Early farm program proposals are found wanting
A year away from the expiration of the 2014 Farm Bill, we don’t see a lot in the way of concrete comprehensive proposals for commodity programs.
We have heard discussions coming out of the northern plains about a 3-4-year land idling program to increase crop prices.
There are hints that serious thought is being given to strengthening the target price, Price Loss Coverage (PLC), program as the Agricultural Risk Coverage program is not performing well in the current sub-$4.00 corn price period.
Despite prices, and thus revenue insurance coverage levels, it would be foolish to underestimate the likely influence of the crop insurance industry in the writing of the 2018 Farm Bill.
Adding to the lack of clarity is the slow confirmation process for the next Secretary of Agriculture and the lack of statements by the administration about its view of the direction it wants to take in the setting of farm policy.
As we think about farm policy, we need to keep in mind the economic characteristics of food and farm policy, especially the response to low prices.
Consumers do not respond to low crop prices in the same way that do for other products. With low crop prices, people do not go from eating 3 meals a day to eating 4 or 5. They may eat a better cut of meat or more highly processed food, but the aggregate amount of food consumed basically remains the same. But let the price of large flat screen televisions drop and watch people move to replace their older and smaller televisions, relegating the old TV to a less used part of the house.
This response to low crop prices on the behalf of consumers is called the low price elasticity of demand.
Similarly, when crop prices are low, crop farmers do not significantly reduce their production of crops. They may switch from one crop to another to minimize their losses but they use all their land all the time. As long as the price or hoped-for price is above the variable cost of production they have every incentive to make up for lower prices with increased production.
This response to low crop prices on behalf of producers is called the low price elasticity of supply.
As a result, in response to low crop prices, neither an increase in the quantity demanded nor a decrease in the quantity supplied is sufficient to result in a timely return to farm profitably. Thus, farmers experience long periods of low prices, punctuated by short periods of high prices.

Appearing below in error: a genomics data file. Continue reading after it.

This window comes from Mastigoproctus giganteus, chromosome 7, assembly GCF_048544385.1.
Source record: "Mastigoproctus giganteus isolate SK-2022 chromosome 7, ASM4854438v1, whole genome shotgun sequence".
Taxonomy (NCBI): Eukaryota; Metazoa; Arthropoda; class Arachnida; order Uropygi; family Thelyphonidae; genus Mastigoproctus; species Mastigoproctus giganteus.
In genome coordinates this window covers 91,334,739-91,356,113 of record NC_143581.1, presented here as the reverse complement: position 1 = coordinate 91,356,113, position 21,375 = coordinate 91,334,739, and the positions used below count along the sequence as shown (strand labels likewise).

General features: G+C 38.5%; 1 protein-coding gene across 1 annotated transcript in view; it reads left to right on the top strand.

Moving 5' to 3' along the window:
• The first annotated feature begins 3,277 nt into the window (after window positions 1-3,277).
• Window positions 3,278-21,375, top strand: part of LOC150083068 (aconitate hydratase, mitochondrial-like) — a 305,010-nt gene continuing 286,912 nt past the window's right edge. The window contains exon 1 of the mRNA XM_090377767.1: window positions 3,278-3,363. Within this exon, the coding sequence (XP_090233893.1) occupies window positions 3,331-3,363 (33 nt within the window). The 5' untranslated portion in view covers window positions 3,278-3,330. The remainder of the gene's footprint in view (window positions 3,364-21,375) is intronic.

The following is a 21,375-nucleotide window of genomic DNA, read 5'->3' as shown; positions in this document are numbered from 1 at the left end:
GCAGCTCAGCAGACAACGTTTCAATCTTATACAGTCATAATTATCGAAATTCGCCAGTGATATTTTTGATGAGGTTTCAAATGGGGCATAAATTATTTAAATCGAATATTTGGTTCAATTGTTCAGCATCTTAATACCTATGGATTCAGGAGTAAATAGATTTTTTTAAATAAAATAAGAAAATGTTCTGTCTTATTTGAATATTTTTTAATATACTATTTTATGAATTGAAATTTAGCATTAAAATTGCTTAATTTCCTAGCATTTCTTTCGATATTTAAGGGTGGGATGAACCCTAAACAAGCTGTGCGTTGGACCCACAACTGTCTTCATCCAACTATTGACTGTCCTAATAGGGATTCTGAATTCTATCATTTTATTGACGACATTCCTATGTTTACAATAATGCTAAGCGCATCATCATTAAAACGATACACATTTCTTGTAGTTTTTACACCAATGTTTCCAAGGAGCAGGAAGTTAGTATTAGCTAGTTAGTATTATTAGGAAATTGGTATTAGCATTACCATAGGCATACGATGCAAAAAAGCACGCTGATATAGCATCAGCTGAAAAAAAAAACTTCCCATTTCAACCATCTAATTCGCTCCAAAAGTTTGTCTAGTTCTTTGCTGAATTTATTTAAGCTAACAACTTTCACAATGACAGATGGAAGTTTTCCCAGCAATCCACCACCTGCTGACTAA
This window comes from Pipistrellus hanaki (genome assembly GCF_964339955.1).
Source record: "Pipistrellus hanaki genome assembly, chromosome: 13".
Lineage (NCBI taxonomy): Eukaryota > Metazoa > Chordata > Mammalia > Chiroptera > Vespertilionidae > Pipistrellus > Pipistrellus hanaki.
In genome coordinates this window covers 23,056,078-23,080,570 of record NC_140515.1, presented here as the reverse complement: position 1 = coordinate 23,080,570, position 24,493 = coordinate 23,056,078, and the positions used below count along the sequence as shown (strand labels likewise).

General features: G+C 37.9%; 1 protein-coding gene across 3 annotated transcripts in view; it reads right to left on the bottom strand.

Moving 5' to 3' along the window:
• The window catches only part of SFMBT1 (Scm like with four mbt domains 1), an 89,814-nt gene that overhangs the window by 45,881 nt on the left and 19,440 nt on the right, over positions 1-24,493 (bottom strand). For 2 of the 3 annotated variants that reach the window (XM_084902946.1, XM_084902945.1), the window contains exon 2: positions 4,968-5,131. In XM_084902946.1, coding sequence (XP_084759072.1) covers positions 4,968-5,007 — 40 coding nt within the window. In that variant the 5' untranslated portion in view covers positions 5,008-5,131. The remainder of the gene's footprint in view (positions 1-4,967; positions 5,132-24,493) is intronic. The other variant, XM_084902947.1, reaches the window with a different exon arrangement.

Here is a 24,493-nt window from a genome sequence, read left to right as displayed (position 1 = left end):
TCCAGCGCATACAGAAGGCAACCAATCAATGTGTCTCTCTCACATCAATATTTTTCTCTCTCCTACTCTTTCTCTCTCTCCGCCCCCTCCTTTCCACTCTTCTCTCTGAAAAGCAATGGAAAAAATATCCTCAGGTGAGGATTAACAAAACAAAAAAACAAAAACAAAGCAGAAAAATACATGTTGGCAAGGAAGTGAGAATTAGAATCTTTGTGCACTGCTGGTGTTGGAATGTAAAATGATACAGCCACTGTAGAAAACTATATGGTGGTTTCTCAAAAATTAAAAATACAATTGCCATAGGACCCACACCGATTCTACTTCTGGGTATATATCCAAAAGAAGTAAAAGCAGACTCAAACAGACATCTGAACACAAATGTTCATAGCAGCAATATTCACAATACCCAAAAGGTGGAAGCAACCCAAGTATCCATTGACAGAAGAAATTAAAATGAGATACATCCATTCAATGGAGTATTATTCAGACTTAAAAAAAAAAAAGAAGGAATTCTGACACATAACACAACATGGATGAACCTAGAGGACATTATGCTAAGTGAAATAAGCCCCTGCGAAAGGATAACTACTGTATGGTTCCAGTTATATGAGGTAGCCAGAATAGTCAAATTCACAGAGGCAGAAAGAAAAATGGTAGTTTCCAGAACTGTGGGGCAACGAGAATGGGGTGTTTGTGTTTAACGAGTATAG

Any farm program policy will be successful only to the extent that it takes into account the low price elasticity of both supply and demand—other issues like the environmental impacts of crop and livestock production will require other criteria. With that in mind, let us look at the three proposals we described above.
A 3-4 year land idling program does respond to the low price elasticity of supply by paying farmers to idle a portion of their cropland—most likely land with some negative environmental impact. But unless an adequate amount of land is taken out of production over a much longer period of time, the price impact may be short lived.
And, without a crop reserve, consumers are not protected in the event of a repeat of the 2012 drought across the Midwest that resulted in significantly reduced corn production. It takes more than a land idling program to provide price stability for crop producers and consumers.
An enhanced PLC program will provide farmers with more income, but—there is always a but—it is very expensive because the payments are made on nearly every bushel, hundredweight, and bale of production and not on just the relatively small quantity that exceeds demand. Secondly, in historic terms, most target price programs like PLC are not adequate for long periods of low prices.
Crop revenue insurance can adequately handle in-year price variability as long the price is profitable, but get a long period of prices well below the full cost of production and it performs poorly as a mechanism to stabilize farm income. Insurance works best when the covered risk is random in nature. Yield variability is a random risk; the price component of the revenue determination is not.
Where does that leave us? Short of a supply management program, we see no options on the horizon that address the economic characteristics of crop agriculture.
Policy Pennings Column 871
Originally published in MidAmerica Farmer Grower, Vol. 37, No. 117, April 14, 2017
Dr. Harwood D. Schaffer: Adjunct Research Assistant Professor, Sociology Department, University of Tennessee and Director, Agricultural Policy Analysis Center. Dr. Daryll E. Ray: Emeritus Professor, Institute of Agriculture, University of Tennessee and Retired Director, Agricultural Policy Analysis Center. Email: firstname.lastname@example.org and email@example.com; http://www.agpolicy.org.
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